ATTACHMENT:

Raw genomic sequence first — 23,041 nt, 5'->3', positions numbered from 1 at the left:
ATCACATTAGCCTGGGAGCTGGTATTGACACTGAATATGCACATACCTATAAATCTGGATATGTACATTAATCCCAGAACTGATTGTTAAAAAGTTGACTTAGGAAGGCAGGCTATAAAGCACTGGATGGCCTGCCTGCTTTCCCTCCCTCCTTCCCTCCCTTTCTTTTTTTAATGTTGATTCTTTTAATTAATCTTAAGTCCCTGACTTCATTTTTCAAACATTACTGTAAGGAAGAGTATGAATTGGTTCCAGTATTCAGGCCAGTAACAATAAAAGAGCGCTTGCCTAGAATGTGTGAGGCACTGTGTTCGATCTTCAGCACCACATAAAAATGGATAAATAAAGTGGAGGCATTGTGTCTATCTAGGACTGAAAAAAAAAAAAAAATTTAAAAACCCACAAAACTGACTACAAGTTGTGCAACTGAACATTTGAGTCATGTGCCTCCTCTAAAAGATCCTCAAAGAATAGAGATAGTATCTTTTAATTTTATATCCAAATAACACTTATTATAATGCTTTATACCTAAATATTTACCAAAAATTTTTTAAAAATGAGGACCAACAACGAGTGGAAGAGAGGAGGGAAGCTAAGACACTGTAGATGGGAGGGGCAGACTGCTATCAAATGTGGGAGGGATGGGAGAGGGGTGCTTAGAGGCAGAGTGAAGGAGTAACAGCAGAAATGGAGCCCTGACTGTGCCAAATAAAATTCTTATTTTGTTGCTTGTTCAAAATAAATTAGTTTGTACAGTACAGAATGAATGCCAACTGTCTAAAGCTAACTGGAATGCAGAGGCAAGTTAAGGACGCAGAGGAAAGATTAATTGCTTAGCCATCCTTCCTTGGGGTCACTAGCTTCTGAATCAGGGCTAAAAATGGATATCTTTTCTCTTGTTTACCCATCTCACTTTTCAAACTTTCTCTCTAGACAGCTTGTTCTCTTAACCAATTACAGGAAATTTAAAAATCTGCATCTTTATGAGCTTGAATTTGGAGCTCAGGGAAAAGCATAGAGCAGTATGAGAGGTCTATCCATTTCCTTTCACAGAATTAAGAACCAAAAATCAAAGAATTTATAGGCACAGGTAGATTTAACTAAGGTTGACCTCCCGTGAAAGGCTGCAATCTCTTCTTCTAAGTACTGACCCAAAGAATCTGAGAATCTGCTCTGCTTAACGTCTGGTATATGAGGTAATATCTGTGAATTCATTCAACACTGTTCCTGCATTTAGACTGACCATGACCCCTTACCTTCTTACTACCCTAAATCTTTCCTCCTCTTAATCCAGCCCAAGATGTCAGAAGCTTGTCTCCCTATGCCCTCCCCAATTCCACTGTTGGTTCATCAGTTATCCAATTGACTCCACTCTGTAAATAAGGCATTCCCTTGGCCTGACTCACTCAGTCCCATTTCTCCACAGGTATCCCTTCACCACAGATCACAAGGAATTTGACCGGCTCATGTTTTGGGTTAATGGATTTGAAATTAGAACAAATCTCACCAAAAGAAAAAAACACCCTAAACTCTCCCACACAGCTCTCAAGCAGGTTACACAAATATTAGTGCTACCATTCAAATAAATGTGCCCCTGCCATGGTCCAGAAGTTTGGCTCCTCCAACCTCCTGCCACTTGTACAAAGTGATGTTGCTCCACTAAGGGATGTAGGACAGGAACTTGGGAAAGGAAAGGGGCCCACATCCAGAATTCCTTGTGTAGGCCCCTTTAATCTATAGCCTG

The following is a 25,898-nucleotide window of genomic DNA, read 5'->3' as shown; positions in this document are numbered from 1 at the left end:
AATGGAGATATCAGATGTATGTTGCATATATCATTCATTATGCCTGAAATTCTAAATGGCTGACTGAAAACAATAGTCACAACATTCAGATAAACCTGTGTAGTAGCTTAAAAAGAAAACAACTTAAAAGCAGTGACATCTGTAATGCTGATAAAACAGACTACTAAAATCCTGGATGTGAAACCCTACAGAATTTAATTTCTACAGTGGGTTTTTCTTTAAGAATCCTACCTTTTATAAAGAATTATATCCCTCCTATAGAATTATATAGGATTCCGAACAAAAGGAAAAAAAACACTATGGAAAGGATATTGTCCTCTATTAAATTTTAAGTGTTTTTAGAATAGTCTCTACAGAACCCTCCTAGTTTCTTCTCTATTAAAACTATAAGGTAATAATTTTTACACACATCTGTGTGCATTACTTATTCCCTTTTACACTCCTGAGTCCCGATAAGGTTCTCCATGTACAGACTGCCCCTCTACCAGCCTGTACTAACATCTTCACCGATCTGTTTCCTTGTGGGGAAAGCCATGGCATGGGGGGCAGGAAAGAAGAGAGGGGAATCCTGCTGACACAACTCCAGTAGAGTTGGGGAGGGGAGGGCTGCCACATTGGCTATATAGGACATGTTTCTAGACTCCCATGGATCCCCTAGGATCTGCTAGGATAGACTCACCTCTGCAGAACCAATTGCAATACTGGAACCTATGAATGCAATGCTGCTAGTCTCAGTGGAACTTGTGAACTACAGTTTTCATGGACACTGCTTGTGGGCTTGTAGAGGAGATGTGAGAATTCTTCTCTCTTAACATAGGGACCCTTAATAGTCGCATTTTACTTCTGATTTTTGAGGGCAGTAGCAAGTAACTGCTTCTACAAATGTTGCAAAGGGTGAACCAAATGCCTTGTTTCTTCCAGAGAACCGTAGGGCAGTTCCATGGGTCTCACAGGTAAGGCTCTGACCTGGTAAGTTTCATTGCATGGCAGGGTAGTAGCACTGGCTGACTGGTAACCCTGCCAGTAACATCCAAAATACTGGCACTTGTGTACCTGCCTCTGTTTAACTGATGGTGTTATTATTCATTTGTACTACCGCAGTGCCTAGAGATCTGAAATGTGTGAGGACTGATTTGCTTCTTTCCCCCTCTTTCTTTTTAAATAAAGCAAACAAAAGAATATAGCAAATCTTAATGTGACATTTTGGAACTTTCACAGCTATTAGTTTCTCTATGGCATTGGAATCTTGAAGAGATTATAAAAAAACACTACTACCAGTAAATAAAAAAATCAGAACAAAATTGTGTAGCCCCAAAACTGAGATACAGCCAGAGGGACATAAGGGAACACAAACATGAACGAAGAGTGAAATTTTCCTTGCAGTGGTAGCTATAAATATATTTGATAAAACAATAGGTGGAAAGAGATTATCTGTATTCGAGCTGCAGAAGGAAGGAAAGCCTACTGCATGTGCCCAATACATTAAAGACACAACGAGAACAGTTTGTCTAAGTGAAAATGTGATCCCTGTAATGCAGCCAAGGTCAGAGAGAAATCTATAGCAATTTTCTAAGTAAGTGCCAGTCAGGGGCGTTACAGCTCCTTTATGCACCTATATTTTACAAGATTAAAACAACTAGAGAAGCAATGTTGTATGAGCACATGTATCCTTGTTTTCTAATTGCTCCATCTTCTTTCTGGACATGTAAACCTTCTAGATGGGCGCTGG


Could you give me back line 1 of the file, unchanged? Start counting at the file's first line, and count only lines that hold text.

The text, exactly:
Raw genomic sequence first — 23,041 nt, 5'->3', positions numbered from 1 at the left: